Louise Dubin

Cellist Louise Dubin has been a featured artist at festivals worldwide, including the 2017 Festival de Violoncelle de Beauvais (France), VioloncellenSeine Paris 2016 (the biennial convention of the French Cello Society), Bargemusic, Caramoor and Piccolo Spoleto. She has also performed chamber music recently with the Garth Newel Piano Quartet, the Artaria Quartet, Stephanie Chase and Steve Lubin at Music of the Spheres, Daniel Hope at the Savannah Festival, and at the Apple Hill Center for Chamber Music. She has also performed at the Norfolk Chamber Music Festival, the Tanglewood Music Center, and at many New York venues including Carnegie’s Zankel Hall (as the cellist in Stefon Harris’ “African Tarantella” nonet) and The Jazz Standard.

Her album The Franchomme Project (Delos, 2015) has won critical acclaim in the US, Canada, England and France. Her live performances have been broadcast on Fred Child’s Performance Today, and her interviews on Julie Amacher’s “Classical Tracks” (American Public Media) and Dacia Clay’s Classical Classroom (Houston Public Media) have been broadcast on NPR syndicates throughout the US. This year the solo cellist of Cirque du Soleil’s Paramour on Broadway, she previously served as Principal Cellist of the Auckland Philharmonia, the Charleston Symphony, and as guest Principal Cellist of the Swedish Chamber Orchestra. Indiana University awarded her the Graduate School’s two top grants for her doctoral research abroad in France. She was commissioned to write the Introduction to Selected Works for Cello and Piano by Auguste Franchomme (Dover Publications, May 2017). In addition to teaching private cello students, she has coached chamber music at Juilliard’s Pre-College, Apple Hill, and at the University of Auckland, and taught cello masterclasses at North Greenville University, Sam Houston State University, University of Connecticut, Grand Valley State University, Wichita State University and University of Virginia.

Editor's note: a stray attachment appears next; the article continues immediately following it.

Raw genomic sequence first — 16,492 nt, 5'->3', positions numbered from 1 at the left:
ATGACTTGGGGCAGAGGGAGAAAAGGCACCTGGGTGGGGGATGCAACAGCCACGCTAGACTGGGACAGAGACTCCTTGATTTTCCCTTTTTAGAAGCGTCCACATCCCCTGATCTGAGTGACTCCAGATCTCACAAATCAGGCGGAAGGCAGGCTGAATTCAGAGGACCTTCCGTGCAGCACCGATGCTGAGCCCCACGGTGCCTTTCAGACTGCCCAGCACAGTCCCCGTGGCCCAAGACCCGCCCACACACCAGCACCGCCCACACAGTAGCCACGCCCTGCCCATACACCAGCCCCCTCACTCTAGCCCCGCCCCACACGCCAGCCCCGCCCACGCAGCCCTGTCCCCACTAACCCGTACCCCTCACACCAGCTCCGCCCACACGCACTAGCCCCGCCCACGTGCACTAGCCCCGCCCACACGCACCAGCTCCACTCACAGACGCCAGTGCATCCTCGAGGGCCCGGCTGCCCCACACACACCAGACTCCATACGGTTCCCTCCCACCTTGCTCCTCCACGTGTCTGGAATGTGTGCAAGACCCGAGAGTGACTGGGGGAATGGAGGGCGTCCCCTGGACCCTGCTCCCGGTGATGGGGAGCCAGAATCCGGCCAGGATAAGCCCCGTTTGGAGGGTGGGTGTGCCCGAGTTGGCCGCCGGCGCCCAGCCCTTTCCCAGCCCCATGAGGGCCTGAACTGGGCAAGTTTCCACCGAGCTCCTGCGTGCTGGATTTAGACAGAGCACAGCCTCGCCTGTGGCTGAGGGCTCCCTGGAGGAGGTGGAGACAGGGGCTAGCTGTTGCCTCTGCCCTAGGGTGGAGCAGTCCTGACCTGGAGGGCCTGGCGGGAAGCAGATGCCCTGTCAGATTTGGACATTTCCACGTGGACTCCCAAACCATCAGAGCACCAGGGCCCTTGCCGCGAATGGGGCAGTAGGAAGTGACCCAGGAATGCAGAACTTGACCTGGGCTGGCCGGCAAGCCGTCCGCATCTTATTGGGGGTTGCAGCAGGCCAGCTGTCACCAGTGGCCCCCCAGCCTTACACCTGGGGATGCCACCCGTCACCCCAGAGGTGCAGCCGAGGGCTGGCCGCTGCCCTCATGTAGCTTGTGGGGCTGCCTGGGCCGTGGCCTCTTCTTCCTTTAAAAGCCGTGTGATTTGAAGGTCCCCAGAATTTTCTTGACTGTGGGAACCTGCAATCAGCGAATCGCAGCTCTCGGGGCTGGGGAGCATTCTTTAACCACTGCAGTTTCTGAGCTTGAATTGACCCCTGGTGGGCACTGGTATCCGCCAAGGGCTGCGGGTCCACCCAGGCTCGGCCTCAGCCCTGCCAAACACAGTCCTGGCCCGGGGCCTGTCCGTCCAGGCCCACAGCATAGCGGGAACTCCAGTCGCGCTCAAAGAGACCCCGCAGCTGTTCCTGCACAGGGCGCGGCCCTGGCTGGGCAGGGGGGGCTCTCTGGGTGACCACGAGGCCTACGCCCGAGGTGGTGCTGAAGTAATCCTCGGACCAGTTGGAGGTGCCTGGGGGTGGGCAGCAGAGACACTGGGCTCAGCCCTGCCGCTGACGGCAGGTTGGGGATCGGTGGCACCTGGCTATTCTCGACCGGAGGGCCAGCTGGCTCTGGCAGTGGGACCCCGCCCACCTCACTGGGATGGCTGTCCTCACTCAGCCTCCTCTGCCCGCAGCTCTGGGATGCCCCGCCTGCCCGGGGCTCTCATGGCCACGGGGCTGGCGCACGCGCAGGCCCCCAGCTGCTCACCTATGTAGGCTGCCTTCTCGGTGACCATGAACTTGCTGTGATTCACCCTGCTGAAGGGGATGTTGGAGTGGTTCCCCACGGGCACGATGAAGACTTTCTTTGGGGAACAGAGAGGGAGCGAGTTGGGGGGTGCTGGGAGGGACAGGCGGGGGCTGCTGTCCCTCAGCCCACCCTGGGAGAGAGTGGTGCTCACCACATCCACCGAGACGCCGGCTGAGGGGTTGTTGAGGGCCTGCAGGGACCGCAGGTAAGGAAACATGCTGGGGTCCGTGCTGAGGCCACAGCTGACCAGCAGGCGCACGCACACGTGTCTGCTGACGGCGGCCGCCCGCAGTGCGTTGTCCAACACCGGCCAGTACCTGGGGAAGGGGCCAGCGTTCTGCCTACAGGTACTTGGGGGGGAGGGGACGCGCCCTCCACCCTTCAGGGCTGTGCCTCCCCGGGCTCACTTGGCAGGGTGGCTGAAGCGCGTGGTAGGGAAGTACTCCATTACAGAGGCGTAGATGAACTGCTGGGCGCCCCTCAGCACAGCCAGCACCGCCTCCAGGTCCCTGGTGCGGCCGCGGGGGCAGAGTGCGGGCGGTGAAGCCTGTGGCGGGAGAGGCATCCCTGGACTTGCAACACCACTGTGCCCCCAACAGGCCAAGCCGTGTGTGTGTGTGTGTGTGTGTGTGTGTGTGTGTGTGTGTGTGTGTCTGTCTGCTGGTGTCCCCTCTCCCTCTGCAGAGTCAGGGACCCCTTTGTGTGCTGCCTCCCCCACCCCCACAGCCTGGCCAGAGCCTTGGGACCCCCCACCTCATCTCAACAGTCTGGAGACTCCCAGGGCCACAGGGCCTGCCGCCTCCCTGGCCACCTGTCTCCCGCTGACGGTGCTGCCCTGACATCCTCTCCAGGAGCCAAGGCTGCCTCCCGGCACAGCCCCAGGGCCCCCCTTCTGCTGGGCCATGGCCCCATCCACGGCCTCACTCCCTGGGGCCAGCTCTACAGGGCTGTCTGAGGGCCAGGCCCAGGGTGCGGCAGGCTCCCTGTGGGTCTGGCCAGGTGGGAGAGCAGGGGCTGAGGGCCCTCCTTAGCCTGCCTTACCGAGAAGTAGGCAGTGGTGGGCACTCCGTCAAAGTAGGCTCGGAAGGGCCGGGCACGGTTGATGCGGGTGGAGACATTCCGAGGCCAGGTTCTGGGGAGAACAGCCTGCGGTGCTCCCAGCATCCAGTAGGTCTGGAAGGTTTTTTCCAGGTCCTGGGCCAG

Louise on her teaching style:

“My teaching style relies on principles that use the body in healthy, natural ways. I also train students to rely on their own ears to make the cello sound its best. I encourage setting and attaining goals in the lesson as well as in home practice, and I also assign duets for students to play with me. Some examples of technical principles that my students of all ages learn: holding the instrument correctly and bowing in ways that utilize the natural arcing motions of the arm, learning how to release the natural weight of the bow arm into the string to make a ringing tone without pressing, and releasing left hand tension in non-playing fingers. Playing the cello is a detailed and disciplined endeavor and if not approached with care and experience can quickly lead to discouragement. In guiding my students, I help them avoid the frustrations resulting from bad habits. My students are spurred on by the good sounds they are making, and this motivates them to practice even more! Ultimately, my role is to supply my students problem-solving skills that they can return to, in greater depth, for a lifetime.”